It is hard to believe that my observed temperature difference between the reading with the thermocouple close to the one measuring ambient, when both were about the same, and the temperature reading when I inserted it into the thermowell in the engine inlet piping, which had been sitting with no obvious heating or cooling for most of the day.  Late enough in the day that the night time temperature had gone, and inside my brick garage the temperature reading had been steady for a couple of hours.  No flow, no heat source, long soak time yet nearly two degrees difference in the temperature reading. 

So grasping at straws perhaps, but based on the fact that everything continually looses heat by radiation and at the same time receives heat from everything around it, I am wondering if a difference in emissivity and absorptivity, as on real surfaces, both of these vary with wavelength and direction, and could vary between the brick walls, foil insulated roof, and the brass thermowell and copper piping, which are not polished, but still reasonably shiny.  The third factor in radiation is the reflectivity of a surface, which also varies between materials.  All radiation falling on a solid surface is either absorbed or reflected,  so the difference between brick walls and the metal pipe fittings is a possible explanation. 

There is a law of radiation transfer, Kirchoffs law, which says that when a surface emits the same amount of heat as it absorbs, the emissivity and absorptivity are equal.  The obvious corollary of this is that if they are not equal, the heat emitted is different from the heat absorbed, and the temperature will change until the two are equal.

On the other hand, my textbook has no examples which show an object in a room settling at a different temperature than the ambient temperature in the room, so I am not sure if it is considered obvious, or if I am on the wrong track.  So far, I can't think of an alternative explanation.

Getting back to that valve, let's think about the purpose of lap, being the amount by which the valve dimension exceeds that necessary to just cover the steam ports at its central position.  With no lap, the valve just covers the ports and one or the other is open for the full 180 degrees.  With some lap, the valve has to move off its central position by the amount of lap I order to start opening a steam port.  And it means that the port will be open for less than 180 degrees.  If we then rotate the eccentric, so the port for one direction just starts opening at the dead centre, (lead), then there will be admission starting at the dead centre with shut off occurring before 180 degrees, and expansion for the rest of the stroke.  So expansion requires the port to close before it would with no lap.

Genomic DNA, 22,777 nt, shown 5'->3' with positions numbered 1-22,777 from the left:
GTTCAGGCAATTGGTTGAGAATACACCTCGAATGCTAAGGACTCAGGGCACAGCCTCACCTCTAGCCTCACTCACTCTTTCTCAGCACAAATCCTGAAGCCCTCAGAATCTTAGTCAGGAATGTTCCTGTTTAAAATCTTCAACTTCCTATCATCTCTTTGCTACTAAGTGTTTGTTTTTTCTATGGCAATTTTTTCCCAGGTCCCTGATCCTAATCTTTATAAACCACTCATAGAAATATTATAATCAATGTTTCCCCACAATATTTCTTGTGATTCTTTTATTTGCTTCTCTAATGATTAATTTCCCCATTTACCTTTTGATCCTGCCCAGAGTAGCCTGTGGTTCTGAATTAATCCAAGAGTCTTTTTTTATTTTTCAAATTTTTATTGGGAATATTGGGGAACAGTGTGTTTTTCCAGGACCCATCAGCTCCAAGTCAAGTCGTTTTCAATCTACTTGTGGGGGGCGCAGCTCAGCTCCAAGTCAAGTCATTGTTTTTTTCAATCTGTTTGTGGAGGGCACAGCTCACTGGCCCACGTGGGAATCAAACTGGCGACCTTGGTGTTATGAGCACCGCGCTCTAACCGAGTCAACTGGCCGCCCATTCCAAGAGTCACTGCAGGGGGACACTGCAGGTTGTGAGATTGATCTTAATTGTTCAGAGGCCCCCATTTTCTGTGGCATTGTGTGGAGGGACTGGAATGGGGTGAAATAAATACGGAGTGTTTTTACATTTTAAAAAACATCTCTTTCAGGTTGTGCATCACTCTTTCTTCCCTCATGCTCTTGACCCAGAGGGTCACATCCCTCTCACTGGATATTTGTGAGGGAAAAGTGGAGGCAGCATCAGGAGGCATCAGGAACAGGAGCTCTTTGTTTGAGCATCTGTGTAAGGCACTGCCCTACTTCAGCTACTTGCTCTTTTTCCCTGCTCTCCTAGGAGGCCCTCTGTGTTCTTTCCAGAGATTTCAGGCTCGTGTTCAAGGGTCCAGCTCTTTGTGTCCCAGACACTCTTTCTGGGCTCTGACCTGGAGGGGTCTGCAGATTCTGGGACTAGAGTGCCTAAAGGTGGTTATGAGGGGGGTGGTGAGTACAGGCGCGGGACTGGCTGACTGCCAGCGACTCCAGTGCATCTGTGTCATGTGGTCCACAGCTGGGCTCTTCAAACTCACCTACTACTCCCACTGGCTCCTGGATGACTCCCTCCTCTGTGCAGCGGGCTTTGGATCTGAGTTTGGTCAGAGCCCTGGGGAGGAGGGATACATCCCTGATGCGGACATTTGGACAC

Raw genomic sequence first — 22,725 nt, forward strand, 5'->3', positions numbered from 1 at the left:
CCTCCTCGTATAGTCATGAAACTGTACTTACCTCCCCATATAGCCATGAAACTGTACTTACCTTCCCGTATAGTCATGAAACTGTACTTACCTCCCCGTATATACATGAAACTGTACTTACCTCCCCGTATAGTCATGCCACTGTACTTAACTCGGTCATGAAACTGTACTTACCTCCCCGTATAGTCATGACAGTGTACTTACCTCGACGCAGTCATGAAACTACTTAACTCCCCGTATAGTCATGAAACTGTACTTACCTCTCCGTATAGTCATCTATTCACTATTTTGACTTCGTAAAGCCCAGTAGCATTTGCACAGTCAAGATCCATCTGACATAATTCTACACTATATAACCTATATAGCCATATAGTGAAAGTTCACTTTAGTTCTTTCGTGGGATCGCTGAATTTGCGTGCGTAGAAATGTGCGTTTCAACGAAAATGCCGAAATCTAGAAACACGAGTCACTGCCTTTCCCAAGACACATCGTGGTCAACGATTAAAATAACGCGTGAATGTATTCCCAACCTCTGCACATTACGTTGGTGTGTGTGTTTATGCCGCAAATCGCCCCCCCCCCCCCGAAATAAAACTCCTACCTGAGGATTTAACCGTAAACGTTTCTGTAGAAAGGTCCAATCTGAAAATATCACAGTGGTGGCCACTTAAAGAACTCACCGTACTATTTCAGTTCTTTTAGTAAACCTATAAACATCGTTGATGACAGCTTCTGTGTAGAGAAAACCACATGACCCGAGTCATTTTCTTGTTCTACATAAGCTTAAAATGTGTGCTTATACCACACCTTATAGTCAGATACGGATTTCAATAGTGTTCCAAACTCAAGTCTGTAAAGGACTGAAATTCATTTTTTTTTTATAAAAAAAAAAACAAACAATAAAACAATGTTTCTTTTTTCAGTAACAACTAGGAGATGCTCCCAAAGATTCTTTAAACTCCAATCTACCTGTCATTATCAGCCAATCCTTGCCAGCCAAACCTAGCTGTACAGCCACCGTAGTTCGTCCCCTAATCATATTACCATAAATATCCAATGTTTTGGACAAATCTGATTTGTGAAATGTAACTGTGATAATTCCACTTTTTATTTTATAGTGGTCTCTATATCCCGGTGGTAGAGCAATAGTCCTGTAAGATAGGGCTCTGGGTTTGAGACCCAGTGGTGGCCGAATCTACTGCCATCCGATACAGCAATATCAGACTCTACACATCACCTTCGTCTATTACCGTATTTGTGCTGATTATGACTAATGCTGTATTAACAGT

If we machine the buckle with extra length,so there is a gap. The crank would be rotated to the dead centre, the valve adjusted to be just about to open.  As the crank rotates the port is opened, to end of the valve travel, when the buckle starts moving back.  However, due to the gap, the valve movement does not start until the buckle has travelled the amount of the gap, so later than with a close fitting gap.  However, early cut off requires the valve to move earlier.  So I believe that providing gap in the buckle, (or a wide slot for the nut), is not an alternative to providing lap.  Does that make sense?  Or have I missed something?

That feels like enough to think about for one day,

Oh, by the way, I believe I have now resized those photos I think, so let's see if I have more success today.

Thanks to all for following along.

MJM460
The more I learn, the more I find that I still have to learn!

Offline MJM460

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Re: Talking Thermodynamics
« Reply #842 on: April 17, 2018, 11:46:05 AM »
My Variation of the Joy valve gear with swing links instead of curved slides (in the third photo) is quite difficult to clearly photograph, bit this one may help a little. 

MJM460
The more I learn, the more I find that I still have to learn!

Offline MJM460

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Re: Talking Thermodynamics
« Reply #843 on: April 18, 2018, 01:43:27 PM »
Thinking back to yesterday's dilemma, two unexplained temperature differences, the engine inlet piping compared with atmospheric temperature, then the cooling of the air from the compressor when it reaches the engine inlet. 

I can't add anything to the discussion on radiation heat transfer as a possible explanation of the first, I am by no means sure, but let's think a bit more about that cooling of the inlet air, before it even reached the engine.

First another observation.  Instead of touching various solids, what do we feel if we blow on our finger?  The air definitely feels cool.  So is this due to forced convection cooling of our finger by the air stream?